In extreme circumstances, some insurers may start to exclude certain types of heart disease coverage, or even introduce lower limits, meaning you will be paying more out of pocket for care.

The good news about heart disease

While certainly not a piece of “good news”, there are actually things you can do to reduce your chances of developing heart disease at an early age. Actually, health experts say that a vast majority of heart disease cases can be avoided or minimized through simple lifestyle changes including:

  • Getting at least 30 minutes of exercise most days of the week

  • Quitting smoking and minimizing alcohol consumption

  • Eating a well-balanced diet that minimized fat and sodium

  • Maintaining a healthy bodyweight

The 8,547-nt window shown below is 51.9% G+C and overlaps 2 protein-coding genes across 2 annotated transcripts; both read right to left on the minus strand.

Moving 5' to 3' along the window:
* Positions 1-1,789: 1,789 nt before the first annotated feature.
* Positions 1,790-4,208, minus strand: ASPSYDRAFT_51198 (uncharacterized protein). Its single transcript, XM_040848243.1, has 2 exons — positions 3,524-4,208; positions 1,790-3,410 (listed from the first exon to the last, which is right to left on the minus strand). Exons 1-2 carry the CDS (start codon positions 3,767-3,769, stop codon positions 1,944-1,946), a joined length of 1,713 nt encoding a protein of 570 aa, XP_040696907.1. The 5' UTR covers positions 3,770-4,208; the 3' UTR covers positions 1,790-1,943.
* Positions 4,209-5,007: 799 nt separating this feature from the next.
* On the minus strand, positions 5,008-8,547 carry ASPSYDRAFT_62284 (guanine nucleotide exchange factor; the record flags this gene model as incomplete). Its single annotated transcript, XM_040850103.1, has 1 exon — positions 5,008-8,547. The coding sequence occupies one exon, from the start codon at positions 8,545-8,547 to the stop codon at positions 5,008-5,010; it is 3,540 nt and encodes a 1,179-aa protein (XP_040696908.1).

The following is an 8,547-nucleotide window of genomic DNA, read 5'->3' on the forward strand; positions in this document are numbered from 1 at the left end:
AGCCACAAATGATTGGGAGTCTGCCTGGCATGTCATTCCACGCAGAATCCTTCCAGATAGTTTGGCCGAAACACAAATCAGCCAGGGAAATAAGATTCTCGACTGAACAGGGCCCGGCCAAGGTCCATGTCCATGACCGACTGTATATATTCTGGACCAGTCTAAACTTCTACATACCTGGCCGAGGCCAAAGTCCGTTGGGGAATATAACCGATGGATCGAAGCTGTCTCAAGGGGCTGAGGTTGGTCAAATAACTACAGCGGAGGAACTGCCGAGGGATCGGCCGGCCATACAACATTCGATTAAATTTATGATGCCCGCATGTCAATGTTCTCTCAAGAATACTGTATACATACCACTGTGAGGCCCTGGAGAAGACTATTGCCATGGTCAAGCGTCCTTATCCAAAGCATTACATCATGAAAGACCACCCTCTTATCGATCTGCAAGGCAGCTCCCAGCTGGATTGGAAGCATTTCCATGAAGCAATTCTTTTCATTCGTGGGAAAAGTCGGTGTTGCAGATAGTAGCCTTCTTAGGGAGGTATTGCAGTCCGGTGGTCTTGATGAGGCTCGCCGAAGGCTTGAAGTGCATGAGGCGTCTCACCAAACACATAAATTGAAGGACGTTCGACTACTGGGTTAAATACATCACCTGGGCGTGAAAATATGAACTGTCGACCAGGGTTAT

• Controlling blood sugar and diabetes

  • Reducing stress

Beyond lifestyle changes, one important thing to consider is securing a robust health insurance plan now. This will ensure that, should you need medical care, your costs are covered and you are able to access care at the best facilities in China and internationally. Contact Pacific Prime China today to learn more about your options.

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Disclaimer: Pacific Prime China solely represents, operates and manages locally regulated insurance products and services in the territory of PR China. Any references to Pacific Prime Global Company or Group, the international services, insurance products or otherwise stated written or verbally, is for introduction purposes about our overseas network only as each entity is fully independent.